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And then, besides, have we not in Africa and in Spain walls1 of earth, known as "formaceoan" walls? from the fact that they are moulded, rather than built, by enclosing earth within a frame of boards, constructed on either side. These walls will last for centuries, are proof against rain, wind, and fire, and are superior in solidity to any cement. Even at this day, Spain still beholds watch-towers that were erected by Hannibal, and turrets of earth2 placed on the very summits of her mountains. It is from the same source, too, that we derive the substantial materials so well adapted for forming the earth-works of our camps and embankments against the impetuous violence of rivers. What person, too, is unacquainted with the fact, that partitions are made of hurdles coated with clay, and that walls are constructed of unbaked bricks?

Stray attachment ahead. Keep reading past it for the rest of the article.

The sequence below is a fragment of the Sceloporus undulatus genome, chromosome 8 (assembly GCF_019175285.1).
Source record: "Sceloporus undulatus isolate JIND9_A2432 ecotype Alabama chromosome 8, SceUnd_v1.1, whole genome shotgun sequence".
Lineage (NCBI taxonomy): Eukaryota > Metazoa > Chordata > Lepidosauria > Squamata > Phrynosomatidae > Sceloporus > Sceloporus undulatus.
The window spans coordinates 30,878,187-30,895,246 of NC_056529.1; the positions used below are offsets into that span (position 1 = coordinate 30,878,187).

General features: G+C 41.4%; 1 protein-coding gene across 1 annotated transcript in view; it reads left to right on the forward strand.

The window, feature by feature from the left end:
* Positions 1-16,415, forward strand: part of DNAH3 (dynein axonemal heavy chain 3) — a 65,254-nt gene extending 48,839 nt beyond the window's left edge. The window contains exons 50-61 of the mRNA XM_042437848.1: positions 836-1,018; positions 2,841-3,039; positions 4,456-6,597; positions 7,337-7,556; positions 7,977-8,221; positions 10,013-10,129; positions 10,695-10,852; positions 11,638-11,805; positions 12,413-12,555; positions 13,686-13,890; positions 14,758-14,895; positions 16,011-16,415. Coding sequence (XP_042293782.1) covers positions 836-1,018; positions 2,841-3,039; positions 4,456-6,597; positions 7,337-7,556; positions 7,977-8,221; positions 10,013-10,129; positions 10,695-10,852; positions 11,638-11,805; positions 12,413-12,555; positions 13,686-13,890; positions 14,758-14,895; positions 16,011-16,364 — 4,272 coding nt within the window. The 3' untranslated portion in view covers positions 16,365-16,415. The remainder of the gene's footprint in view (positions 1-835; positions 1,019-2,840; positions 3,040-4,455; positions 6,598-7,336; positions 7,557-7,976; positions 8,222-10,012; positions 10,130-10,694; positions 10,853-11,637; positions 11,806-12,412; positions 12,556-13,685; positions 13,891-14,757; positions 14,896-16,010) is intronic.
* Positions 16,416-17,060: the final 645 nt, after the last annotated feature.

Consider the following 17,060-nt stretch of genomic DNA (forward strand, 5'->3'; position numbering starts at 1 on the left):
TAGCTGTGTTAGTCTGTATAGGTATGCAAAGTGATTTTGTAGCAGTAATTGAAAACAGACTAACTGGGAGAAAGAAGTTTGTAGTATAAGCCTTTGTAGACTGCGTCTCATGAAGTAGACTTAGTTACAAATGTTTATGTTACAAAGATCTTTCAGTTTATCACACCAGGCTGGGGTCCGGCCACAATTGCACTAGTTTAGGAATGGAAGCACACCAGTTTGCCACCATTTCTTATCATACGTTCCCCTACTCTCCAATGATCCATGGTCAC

1 Ajasson says that they are called tapias at the present day in Spain.

2 See B. ii. c. 73.

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